Living in Minnesota is so fine. Sometimes the elements trump our best laid plans. That works for me.
Being a pastor is crazy making work. It’s true.
We exist, we pastor folk, to be in the midst of the community called church whilst being outside of the community called church. We juggle many functions in our day and many of us love that variety and always-changing life.
And we’re oddities. So it is really fun to gather with colleagues who understand the teeth gnash and the soul soar of ministry. I meet once a month with a crew of folk I am proud to call friends and we swap stories and listen and share our care for each other and the movement that has meant our lives.
An article in USA Today speaks of the importance of attending church and having relationships within that church. People are happier and better able to withstand the jolts of life when they have a sense of connection with others that is spiritual in its weaving.
I am blessed to be pastor to a church that provides that network of care for many, including their pastor, while it empowers outreach for many. And, I am blessed to be pastor held by a network of clergy colleague friends who care for me and empower my ministry.
Friends matter. They just do.
This is life tonight at church:
Over my head, children are ruckusing while practicing for the Christmas pageant in two weeks. Energy is high high high and prayers for patience are deep deep deep.
The bell choir is learning “Fum, Fum, Fum” so their clangs and staggered melodies are making their way through the floor into my office.
In the fellowship hall there are pinatas being crafted by an intergenerational crew. Strips of paper are soaked in gunk and rubbed onto balloons and the span of decades between participants seems to sweeten the air.
A meeting just broke up regarding the refurbished organ. There are decisions to be made: what kind of flooring, what kind of new carpet, what finish for the pipes, what, what, what? We seek to come to greater wisdom by sharing around the table and we laugh plenty.
There is a Disciple Bible Study group of 12 engaging with scripture and each other as they will for some thirty weeks to come.
And, tuning up in the sanctuary are the instrumentalists for the upcoming Lessons and Carols to be shared at 9:00 AM this Sunday during worship.
This is church. It’s a holy sort of chaos. Thanks be to God.
I am a Minnesota woman. A Northern Minnesota woman, to be exact. As such, I revel in shine on snow, sparkle on lake, and birch backed by blue sky.
We have a cabin in Northern Minnesota. It has been family shelter for near 40 years. It is now in my keeping, and it has needs.
One of them was dealt with yesterday.
Maybe as important as the smell and wrap of the cabin are our neighbors. They have been part of life for seemingly always, and are the kind of people who mark life with grace and laughter and the good of knowing each other mostly unclothed (swim suit dress code, don’t you know).
We have many birch trees on our lot. They are years old, these sentinels, and they are starting to know the power of rot and gravity. One of them has spread its arms over our neighbor’s cabin. Every wind storm I fret. While there are things that can be forgiven in the neighbor department, harpooning someone’s beloved cabin with birch tree parts is not one of them.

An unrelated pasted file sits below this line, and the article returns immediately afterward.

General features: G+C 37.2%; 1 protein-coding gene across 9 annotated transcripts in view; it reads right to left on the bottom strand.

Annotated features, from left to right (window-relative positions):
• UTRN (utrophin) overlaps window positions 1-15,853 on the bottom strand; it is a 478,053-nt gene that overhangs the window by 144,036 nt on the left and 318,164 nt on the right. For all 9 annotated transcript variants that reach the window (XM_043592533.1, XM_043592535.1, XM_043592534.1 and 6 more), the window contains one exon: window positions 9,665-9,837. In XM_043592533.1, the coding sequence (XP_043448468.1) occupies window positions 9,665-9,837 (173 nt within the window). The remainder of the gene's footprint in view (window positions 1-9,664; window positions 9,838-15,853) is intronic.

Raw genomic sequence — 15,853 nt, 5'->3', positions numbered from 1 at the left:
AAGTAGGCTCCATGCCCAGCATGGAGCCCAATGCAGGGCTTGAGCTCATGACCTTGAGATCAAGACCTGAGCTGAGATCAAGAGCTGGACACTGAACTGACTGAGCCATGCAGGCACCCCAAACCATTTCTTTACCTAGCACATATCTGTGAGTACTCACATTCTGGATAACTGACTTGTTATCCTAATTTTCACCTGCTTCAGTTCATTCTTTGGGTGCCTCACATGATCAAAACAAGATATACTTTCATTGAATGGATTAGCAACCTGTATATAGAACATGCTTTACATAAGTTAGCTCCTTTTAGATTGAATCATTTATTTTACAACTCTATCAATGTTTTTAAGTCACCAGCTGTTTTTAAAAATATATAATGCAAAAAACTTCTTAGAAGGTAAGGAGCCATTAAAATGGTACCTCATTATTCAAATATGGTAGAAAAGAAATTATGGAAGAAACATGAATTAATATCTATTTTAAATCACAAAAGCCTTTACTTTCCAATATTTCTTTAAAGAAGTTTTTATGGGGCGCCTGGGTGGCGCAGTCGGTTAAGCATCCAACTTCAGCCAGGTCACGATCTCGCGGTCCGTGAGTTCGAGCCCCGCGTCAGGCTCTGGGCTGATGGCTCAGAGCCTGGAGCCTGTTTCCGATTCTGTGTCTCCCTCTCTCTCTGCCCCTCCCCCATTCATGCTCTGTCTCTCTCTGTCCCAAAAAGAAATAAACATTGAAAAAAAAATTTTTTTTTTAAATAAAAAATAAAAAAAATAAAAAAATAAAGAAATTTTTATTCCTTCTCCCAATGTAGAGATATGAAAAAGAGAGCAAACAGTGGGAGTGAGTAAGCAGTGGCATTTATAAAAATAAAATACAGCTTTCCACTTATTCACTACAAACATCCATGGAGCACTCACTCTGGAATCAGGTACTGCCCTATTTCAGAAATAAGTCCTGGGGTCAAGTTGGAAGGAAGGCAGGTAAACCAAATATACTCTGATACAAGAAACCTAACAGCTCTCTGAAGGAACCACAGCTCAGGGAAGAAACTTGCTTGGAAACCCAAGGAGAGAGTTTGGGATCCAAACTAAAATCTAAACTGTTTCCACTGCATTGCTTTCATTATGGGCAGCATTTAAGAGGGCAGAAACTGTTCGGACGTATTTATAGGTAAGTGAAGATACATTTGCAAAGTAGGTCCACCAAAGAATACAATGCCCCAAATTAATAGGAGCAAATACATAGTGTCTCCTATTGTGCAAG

So yesterday, we watched three trees come down. I expected to mourn. But instead I am feeling grateful for the years of beauty they provided, the pile of wood waiting to be split and burned to warm us, and the great good of knowing that there will be no roof smashing under my watch.
And there is this: there is more sun! The spaces of sky opened up are wild in their power. Already plans are underway to purchase birch trees to plant. We will tend the future even as we celebrate the power of the past.
For generations to come, there will be birches pointing the white of their witness toward heaven.
Life is good.
The tree is up.
The nativity sets are unpacked, the stockings are hung by the chimney and the house smells of sap.
The ritual of preparing living space as proclamation of hope is sacred work. There are musts in my home: Julie Andrews has to sing, the stupid looking elf must be at the top of the tree, and the Christmas village has to be arranged and wired to shine.
I wonder sometimes about the hassle of it all. Who has time for such nonsense, anyway? Why not skip the pine needles under foot and the clutter of it all? My kids are grown, the grandchildren not yet, and life is busy busy busy.
But what I have come to is that I need it, this ritual of hope. I need to unwrap ornaments made by my children in kindergarten. I need to remember Christmases past when dressing the tree for Christmas was a work of great excitement and joy. I need to mourn the passing of years and savor the richness of the now and I need to deck our halls with the familiar.
It matters greatly. When my children arrive from places far from home, they will know themselves wrapped in the good of a place where goofy elves straddle tree tops and rituals of hope are commenced and space proclaims through scent and sight:
Een so Lord Jesus, quickly come.
Music grew me.
Always in the house there was music playing. I learned the melodies of operas and symphonies through osmosis – they soaked into my soul as givens.
One of my favorite records was Peter Pan, the Mary Martin version. I can still see the green record cover with a Mary-Martin-in-tights and attitude. The songs were the very best to sing along with, since they were full of bravado and wistfulness, both.
One of my favorites on the album is called “Tender Shepherd”. It is the lullaby sung to the Darling children as they nestle into beds in the safety of the nursery. Their mother seems to intuit, as she sings this song with heart and soul, that her children are soon to fly from her into lands and life far from the power of her tending. It grabbed me then, and does now, as prayer: Dear God, watch over the sweetness of hearts precious beyond the telling. Please.
No one ever told me that having children would require such courage. To love so fiercely and know so fully that life has bumps that will jar our tender lambkins is impossibly painful.
And it is so, this pain.
So we sing. We conjure up days gone by when we could sit by bedsides and songpray our children to the warm of sleep. We remember the smell of their heads and the gentle of the love that wrapped our lullaby times.
And when they are grown, and the challenges they face are grown with them, we sing on, sure that the universe and our God hear the imploring of our hearts:
Tender Shepherd, guard our children, we pray. Please.